The image above gives some hints as to how you might answer these questions, and you’ll find that some are easier to answer than others.

To continue with our earlier example, let’s see what Molly Marketer did.

Stage 1 – Problem/Need Recognition

Because Molly sells a high-dollar software product that meets a need that most businesses are familiar with, she decides that it’s easier to focus on attracting and converting customers who already know that they need her product, rather than trying to create a need for it in the first place.

She doesn’t focus on explaining why her product is necessary or trying to carve out a new field; instead, she uses content to:

  • drive more traffic to the company site
  • establish the company as a thought leader and industry expert

Stage 2 – Information Search

Here are some of the questions Molly is asking herself prior to creating content.

Where are my prospective customers in the information search stage?

Given the broad appeal of her product and its expensive nature, she decides that the following strategies will be most appropriate:

  • PPC:
    • Google Ads that lead visitors to a landing page with an opt-in form requesting a free online demonstration
    • Facebook Ads inviting people to attend a webinar hosted by Molly’s company
  • Content Marketing/SEO:
    • Guest blog posts on industry websites that provide viewers with unbiased information on what to look for when buying her type of software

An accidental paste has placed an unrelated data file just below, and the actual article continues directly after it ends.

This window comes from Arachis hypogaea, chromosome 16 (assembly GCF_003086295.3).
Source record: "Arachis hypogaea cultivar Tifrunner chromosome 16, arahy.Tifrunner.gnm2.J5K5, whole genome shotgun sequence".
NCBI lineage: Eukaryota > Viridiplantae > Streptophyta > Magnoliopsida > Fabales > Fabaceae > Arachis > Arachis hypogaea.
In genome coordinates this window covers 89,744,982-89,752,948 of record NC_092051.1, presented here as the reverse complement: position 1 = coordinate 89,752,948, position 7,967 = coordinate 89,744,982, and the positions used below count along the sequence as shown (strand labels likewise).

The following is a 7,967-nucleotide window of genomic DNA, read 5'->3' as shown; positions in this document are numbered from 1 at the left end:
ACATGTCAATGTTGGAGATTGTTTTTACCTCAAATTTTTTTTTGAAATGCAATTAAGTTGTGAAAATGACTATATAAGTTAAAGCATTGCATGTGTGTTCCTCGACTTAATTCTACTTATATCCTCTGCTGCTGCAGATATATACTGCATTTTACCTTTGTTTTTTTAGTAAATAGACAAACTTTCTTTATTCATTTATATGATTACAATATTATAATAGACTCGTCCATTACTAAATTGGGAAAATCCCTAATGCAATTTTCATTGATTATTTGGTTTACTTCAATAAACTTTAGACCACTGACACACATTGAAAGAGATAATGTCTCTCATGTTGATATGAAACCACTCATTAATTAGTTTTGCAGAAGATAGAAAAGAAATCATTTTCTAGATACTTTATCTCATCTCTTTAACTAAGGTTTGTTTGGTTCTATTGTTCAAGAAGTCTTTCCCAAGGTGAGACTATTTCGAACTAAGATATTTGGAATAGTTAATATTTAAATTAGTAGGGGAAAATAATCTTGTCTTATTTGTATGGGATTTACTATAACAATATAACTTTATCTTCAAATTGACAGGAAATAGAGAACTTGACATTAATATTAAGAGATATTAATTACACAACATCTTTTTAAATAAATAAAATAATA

• Optimizing her website for keywords that indicate that an information search is in progress in order to capture organic search traffic
    • Social media posts that educate viewers on a wide variety of industry issues
    • Host a webinar

What kind of information do customers at this stage need?

  • Content that confirms that the need they’ve perceived is valid and should be remedied. For example, blog posts that appeal to the visitor’s frustrations with emotional descriptions of the problem and how the product solves it—“Why X Is a Problem and What You Should Do about It”.
  • Content that introduces the company and intrigues potential customers enough to move to the next stage of the buying process. For example, a Facebook post called “Behind the Scenes at Molly Marketer’s Company. This works especially well if you have a company with a corporate citizenship mission, such as selling sustainable, environmentally friendly goods.

How will I know if customers have moved from the information search to the evaluation stage?

This is different from business to business, but in this example, Molly will know when customers have moved on to the “Evaluation of Alternatives” stage when they request a free demo, indicating that they are interested enough in the product to compare it against others.

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Stage 3 – Evaluation of Alternatives

How will people at the purchase evaluation stage find me?

Most prospects will enter this stage after identifying Molly’s product as a possible alternative and completing the information search process described in Stage 2.

However, some customers might be introduced to her brand after completing Stage 2 with her competitors, as in the case of an industry blog running a comparison chart of the different competitors in her space.

What kind of information do customers need at this stage?

  • Content that describes the attributes of the product to encourage viewers to include in their future evaluation of alternatives (for example, blog posts with titles like “Getting to Know Product X”)